Plan Participants Have Modest Retirement Expectations

Dreams of retiring to a warmer place are taking a backseat as participants’ expectations about life after work are tempered by inflation, other challenges.

It might be time to put to bed the clichéd, sunny depictions of retirees traveling overseas or enjoying their golden years carefree on the beach, a survey from Principal shows.

A key retirement goal for 71% of workers is now merely to maintain their standard of living, according to the latest update of the Principal Retirement Security Survey. Meanwhile, 44% of individuals cited splurging periodically in retirement as a priority. Between these bookends, 47% of respondents said that not outliving their savings in retirement is a top goal.stu

The survey queried workers on their financial habits and concerns. It found that 41% of workers worry they won’t have enough saved to live comfortably in retirement, and 39% said they are paying off student loan debt rather than saving for retirement.

“People are uneasy, and they’re not necessarily feeling that comfortable,” says Sri Reddy, senior vice president, retirement and income solutions, at Principal.

The report shows 60% of workers have created a retirement savings goal, 51% feel they are doing a good job of preparing for retirement and 40% have increased the amount they are contributing to their employer’s retirement plan.

A challenge for participants is that “most people don’t even know what they need to have saved,” Reddy adds.

“A lack of a target or goal, or having a goal that moves because of challenges like inflation, weighs on the employee’s mind,” Reddy says. “It makes it hard to understand how much you have to put away. The volatility and the choppiness that people experience also makes people feel uneasy.”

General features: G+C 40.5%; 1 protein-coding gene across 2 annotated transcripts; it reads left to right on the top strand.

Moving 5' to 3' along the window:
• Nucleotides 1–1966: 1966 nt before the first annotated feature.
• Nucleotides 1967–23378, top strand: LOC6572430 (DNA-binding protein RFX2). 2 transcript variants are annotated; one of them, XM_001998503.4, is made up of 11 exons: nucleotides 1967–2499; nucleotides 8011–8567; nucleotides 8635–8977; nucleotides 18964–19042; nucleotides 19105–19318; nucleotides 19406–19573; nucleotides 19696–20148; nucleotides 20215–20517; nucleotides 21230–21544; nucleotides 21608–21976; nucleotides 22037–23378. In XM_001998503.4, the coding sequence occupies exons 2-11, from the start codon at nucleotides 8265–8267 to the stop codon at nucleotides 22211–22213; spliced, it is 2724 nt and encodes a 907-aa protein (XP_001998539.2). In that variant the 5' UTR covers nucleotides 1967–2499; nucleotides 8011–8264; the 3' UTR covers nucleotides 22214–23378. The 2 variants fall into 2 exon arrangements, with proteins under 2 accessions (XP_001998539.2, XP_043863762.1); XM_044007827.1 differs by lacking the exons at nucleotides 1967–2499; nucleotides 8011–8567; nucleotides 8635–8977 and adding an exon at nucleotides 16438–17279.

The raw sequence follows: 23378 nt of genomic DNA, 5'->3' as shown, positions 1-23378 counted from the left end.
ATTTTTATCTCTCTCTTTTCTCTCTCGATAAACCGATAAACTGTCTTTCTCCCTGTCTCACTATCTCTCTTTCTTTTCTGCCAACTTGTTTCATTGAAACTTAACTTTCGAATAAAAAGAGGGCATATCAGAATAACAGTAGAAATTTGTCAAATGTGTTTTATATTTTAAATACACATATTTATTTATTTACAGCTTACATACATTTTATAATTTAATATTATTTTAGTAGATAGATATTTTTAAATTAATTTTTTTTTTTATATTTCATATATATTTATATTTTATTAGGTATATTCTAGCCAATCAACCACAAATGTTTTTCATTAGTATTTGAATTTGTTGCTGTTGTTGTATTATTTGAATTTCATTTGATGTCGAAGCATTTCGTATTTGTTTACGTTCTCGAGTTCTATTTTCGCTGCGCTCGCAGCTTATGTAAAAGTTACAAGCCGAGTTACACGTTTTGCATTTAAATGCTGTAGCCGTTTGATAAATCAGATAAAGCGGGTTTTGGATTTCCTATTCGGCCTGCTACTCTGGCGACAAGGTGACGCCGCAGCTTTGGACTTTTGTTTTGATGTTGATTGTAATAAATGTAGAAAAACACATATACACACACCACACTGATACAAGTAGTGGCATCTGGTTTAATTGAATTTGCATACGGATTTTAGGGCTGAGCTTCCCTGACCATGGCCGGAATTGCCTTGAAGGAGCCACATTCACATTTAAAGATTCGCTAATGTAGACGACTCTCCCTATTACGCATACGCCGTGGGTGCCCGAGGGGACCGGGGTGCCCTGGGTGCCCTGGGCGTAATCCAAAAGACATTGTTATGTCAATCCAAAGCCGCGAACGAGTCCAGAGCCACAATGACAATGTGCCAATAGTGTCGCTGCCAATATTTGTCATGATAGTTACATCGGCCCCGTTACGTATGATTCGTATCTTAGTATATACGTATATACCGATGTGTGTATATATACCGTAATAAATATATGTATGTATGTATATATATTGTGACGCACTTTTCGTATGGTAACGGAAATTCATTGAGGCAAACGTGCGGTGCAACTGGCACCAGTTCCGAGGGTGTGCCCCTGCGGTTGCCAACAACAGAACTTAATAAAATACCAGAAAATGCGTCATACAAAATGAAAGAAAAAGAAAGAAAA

Workers’ top concerns for retirement, revealed by the survey, are maintaining physical and mental wellness (46%); maintaining current lifestyle (36%); outliving savings in retirement (33%); and possible retirement savings losses because of market fluctuations (33%).

Plan participants are challenged not only by how much to save but also if or when to act or make changes, Reddy says. This is especially challenging during periods of acute market stress, when participants may be getting conflicting messages about “buying the dip” or “waiting for the bottom” before purchasing potentially discounted securities.

“All of those pressures create an ‘interesting’ environment for savers,” Reddy says.

Recognizing all the challenges in the short and long term, plan sponsors are trying to help with financial wellness programs. The survey found that 66% of employers have incorporated financial wellness programs into their benefit offerings, yet only 35% of participants report having used one at work.

At the same time, 28% of employers provide periodic financial wellness campaigns, 25% operate informal financial wellness campaigns and 13% utilize a holistic financial wellness program.  

“This is reflective of the overall level of engagement most employees have with their benefit programs,” Reddy says. “Most people know they want health insurance. They know they need dental coverage. They know that they need to save for retirement, but they’re not necessarily as vested as one would think in understanding the underlying benefits programs and systems.”

The Principal survey was conducted online in March, with a sample size of 215 retirement plan sponsors and 998 U.S. residents age 18 and older who have a financial product or service with Principal.